Bill Mounce

For an Informed Love of God

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Sunday, December 12, 2010

Can the Imperfect Not be Continuous?

One of the dangers of learning Greek is that after a while you feel like you have a handle on things and don’t need to keep reviewing grammar. Then over time you lose some of the nuances of the language and start letting a broad, general understanding govern everything you read.

Take for example the imperfect. It always designates a continuous action, usually in the past. Right? We learn that in first year Greek, and then in second year we are introduced to the concepts of narrow-band and broad-band imperfects. In other words, the imperfect is always continuous albeit for shorter or longer periods of time.

In the narrow-band, Daniel Wallace lists uses such as progressive (the default) and ingressive (beginning to do something), and then broad-band such as iterative (repeated action), customary (habitual action not necessarily tied to one point in time), conative (desiring or attempting to do something), and then the weird use of the retained imperfect in indirect discourse.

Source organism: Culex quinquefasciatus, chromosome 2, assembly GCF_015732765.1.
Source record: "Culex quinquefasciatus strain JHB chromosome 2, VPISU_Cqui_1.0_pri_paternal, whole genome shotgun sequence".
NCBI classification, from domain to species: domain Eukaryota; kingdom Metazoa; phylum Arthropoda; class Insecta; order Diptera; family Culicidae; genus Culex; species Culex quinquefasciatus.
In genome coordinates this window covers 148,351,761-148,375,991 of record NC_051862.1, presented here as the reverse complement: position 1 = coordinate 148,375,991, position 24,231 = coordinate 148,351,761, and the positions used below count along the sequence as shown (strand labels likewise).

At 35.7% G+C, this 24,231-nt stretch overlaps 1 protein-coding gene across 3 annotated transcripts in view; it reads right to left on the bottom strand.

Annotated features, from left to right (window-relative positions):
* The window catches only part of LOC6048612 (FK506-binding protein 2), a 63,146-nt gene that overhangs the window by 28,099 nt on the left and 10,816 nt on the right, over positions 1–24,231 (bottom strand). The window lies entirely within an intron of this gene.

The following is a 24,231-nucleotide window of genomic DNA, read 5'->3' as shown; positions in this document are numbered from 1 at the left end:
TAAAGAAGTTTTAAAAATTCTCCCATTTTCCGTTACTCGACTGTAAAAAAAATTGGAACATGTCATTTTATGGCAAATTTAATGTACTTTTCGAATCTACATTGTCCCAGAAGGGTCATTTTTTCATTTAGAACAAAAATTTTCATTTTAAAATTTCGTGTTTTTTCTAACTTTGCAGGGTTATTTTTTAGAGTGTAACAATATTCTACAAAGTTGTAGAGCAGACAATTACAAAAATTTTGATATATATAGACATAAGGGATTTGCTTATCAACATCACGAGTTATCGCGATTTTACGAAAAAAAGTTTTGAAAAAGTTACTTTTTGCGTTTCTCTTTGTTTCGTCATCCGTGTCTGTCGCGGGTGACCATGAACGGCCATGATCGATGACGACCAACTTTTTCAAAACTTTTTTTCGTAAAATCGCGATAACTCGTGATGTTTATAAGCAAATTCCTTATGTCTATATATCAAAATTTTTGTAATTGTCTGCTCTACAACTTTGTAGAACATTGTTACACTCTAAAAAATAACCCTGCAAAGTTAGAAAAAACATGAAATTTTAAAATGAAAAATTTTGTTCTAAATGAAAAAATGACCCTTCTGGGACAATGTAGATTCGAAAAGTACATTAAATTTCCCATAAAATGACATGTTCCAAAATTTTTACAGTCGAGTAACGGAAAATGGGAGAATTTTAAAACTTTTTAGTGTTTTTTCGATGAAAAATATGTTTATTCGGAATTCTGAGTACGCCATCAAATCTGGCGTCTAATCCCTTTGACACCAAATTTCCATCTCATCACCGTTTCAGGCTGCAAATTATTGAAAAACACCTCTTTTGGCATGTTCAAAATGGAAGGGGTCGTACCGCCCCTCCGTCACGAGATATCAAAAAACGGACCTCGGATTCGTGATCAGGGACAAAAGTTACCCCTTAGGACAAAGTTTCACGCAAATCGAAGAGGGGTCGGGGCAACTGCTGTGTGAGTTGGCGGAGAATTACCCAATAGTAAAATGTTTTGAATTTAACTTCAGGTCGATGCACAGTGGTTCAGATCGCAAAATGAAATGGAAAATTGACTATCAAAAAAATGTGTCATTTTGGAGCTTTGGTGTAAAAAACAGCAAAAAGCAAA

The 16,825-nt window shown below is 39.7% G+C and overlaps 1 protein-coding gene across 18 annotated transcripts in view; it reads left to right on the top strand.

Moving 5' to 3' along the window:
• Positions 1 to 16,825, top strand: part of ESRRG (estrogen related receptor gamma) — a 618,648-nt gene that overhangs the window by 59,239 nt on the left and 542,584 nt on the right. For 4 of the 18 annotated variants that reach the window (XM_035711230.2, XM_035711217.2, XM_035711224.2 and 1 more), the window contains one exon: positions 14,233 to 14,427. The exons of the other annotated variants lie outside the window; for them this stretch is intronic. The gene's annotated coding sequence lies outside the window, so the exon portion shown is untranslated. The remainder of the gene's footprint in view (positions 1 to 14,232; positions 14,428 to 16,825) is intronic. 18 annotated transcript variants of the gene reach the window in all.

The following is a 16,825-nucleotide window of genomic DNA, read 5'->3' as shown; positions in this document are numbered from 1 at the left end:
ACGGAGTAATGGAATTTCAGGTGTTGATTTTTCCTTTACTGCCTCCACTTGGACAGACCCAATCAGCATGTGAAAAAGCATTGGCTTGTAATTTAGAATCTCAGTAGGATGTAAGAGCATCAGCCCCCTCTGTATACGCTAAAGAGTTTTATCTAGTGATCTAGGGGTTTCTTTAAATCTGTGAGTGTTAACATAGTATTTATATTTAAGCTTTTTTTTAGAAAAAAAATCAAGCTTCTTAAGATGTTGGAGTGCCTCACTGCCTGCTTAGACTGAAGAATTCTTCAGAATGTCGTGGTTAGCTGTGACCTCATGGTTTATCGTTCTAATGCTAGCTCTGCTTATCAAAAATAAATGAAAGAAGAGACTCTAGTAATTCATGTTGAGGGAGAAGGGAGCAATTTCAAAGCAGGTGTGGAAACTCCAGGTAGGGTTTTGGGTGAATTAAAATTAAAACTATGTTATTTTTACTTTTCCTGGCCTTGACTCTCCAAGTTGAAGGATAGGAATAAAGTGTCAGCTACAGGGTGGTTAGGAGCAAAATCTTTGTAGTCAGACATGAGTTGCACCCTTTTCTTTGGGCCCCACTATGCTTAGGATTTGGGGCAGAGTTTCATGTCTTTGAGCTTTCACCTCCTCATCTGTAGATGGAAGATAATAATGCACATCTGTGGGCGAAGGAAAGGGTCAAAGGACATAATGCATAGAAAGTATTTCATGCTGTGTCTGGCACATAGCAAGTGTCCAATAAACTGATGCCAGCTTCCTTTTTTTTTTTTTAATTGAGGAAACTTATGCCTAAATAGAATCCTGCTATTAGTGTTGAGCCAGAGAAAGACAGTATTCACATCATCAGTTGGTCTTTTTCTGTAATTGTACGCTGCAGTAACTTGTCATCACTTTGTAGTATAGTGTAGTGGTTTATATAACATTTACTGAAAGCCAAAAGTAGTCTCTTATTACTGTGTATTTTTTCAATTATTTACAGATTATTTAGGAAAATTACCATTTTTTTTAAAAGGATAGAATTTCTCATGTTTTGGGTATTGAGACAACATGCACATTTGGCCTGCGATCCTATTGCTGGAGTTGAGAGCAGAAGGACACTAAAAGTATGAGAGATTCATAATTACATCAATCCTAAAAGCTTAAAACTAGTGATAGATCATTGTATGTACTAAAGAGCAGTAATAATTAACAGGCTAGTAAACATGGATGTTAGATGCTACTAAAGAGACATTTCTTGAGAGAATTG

But the point is that all of these indicate a continuous action in one way or another.

But what about ελεγεν? Jesus “said (ελεγεν), ‘Depart, for the little girl is not dead, but sleeping’” (Matt 9:24). Does this mean that Jesus made this statement over and over? “He said (ελεγεν), ‘Who touched my garments?” (Mark 5:30). Did it take Jesus a while of asking to find the woman?

It is easy to forget that there is an ”instantaneous imperfect.” It is easy to forget because it is pretty much limited to ελεγεν in narrative material (see Wallace, page 542). It is just a special use of the imperfect of λεγω.

So the moral of the story is: “Review!” I find that regular reviews in Wallace (for Greek grammar) and Wayne Grudem (for Systematic Theology) — you can fill in the name of the core reference books of your own studies — always bear enough fruit to make the work worthwhile. There are always nuances and nuggets that I come away with.